1. Install a reliable and reputable anti virus software and run regular scans. Preferably have the scan run on boot up.

2. New computer viruses are created everyday. Ensure that your anti-virus software is kept up to date with the latest virus definitions.

3. Do not download software from questionable or unknown sources. Always scan software using your anti-virus software before executing or installing on your computer.

4. Do not open email attachments from unknown senders. It is best to use an anti-virus software that automatically scans your email and can warn you if any threats are detected.

Worms - These are a type of virus which replicates itself and takes control of computer resources. The main distinction between a worm and other viruses is that a worm does not necessarily have to live within a host program and can run itself.

Trojans - these are malicious programs that masquerade as something useful thereby enticing the computer user to execute them and unleash their nasty payload.

Spyware - these are programs usually installed secretly along with other software whose purpose is to capture information about the computer user, the computer installation and other sensitive information about computer usage. This information may then be transmitted to a third party either by email or through the software "calling home" to transmit information to a remote website. Depending on the nature of information collected and transmitted this could pose a serious security risk.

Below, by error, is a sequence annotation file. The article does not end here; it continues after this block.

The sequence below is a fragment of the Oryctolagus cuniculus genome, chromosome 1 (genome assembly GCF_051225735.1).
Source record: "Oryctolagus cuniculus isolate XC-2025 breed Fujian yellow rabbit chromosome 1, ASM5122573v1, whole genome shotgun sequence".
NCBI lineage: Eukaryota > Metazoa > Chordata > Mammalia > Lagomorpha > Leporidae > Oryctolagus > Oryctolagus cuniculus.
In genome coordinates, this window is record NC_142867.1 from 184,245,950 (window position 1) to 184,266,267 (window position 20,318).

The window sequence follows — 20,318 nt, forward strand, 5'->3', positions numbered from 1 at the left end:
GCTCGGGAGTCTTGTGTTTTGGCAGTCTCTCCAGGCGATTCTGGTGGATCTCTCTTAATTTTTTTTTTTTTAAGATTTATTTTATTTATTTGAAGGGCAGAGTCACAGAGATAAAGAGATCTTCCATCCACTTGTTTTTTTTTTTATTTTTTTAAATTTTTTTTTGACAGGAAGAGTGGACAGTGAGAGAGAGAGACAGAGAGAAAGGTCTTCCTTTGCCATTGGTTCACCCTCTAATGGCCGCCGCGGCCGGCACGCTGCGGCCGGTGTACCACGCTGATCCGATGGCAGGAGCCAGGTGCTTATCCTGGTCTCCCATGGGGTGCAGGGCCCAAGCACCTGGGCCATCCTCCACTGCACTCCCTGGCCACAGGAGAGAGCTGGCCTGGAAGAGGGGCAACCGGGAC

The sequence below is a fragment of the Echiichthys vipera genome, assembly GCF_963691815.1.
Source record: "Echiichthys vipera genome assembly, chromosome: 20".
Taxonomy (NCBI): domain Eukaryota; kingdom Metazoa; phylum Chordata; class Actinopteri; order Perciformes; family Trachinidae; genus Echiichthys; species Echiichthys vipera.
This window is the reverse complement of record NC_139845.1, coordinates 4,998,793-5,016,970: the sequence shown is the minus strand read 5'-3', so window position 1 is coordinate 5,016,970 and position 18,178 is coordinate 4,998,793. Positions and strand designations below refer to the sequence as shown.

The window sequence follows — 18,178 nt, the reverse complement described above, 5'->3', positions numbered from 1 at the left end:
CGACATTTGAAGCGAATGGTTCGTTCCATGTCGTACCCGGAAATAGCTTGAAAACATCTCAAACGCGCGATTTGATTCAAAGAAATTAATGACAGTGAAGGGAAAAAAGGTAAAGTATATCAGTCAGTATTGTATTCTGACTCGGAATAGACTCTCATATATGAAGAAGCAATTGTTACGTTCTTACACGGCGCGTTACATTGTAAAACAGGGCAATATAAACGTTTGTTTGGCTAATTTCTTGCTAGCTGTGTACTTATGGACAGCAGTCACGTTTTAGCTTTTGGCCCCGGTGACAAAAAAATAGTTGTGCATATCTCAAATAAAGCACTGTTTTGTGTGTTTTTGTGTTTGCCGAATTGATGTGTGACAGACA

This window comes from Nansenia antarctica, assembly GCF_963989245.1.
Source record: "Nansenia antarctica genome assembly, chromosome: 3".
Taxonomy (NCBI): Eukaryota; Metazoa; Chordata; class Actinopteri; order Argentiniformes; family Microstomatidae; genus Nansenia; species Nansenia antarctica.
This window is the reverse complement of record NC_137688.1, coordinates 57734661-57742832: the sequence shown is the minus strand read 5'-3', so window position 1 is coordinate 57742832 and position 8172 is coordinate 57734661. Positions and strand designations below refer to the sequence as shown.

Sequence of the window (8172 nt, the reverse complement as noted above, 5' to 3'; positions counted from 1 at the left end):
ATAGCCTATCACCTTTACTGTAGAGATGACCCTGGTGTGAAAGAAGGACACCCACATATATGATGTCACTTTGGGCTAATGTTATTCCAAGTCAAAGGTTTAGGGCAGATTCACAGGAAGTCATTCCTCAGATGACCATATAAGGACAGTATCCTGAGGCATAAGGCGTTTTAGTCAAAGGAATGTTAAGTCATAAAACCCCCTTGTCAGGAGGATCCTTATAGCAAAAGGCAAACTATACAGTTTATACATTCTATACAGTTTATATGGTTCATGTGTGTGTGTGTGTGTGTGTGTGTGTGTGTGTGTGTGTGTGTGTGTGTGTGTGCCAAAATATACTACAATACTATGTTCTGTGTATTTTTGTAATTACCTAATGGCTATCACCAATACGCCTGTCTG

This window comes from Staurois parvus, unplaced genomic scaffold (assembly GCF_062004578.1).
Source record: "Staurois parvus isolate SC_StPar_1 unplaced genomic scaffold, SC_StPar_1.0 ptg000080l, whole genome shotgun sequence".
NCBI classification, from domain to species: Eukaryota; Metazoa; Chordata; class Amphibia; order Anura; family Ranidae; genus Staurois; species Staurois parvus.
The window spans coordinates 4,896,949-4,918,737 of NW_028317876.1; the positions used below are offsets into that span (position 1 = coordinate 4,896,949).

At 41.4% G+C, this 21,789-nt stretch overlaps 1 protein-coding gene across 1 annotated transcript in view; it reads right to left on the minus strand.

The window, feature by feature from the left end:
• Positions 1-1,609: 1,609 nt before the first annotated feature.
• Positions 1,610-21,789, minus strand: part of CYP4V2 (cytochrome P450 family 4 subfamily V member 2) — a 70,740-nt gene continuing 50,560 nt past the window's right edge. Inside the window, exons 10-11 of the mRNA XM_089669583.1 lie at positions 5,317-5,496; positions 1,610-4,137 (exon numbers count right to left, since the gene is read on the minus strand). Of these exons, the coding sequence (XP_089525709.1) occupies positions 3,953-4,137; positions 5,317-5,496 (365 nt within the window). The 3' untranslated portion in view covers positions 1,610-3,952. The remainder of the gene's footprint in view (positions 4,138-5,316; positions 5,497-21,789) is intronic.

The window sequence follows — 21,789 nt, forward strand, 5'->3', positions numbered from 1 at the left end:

Adware - propagated in a manner similar to spyware, these programs serve to pop up advertisements on the user's internet browser or desktop. These programs too may capture information about the user's browsing or purchasing habits so that advertisements may be tailored to suit.

Keyloggers - These are programs that record keystrokes entered through the keyboard and then secretly transmit this information to a third party. Naturally this can expose passwords, credit card details and other important information.

Control of worms, trojans, keyloggers, spyware and adware is achieved using similar strategies to those adopted for viruses, namely using appropriate anti-virus software including spyware and adware scanners and avoiding executing programs obtained from unknown sources.

Hackers accessing and taking control of a computer is another serious risk especially today with the widespread use of "always on" broadband internet. Hackers may exploit vulnerabilities in legitimate software or use trojans or viruses they have implanted to gain control of a computer which they can then use for sending unsolicited commercial emails (spam) or for other illegal activities. The idea here is to shield the perpetrator from detection as the illegal activity appears to originate from the computer they have taken control of.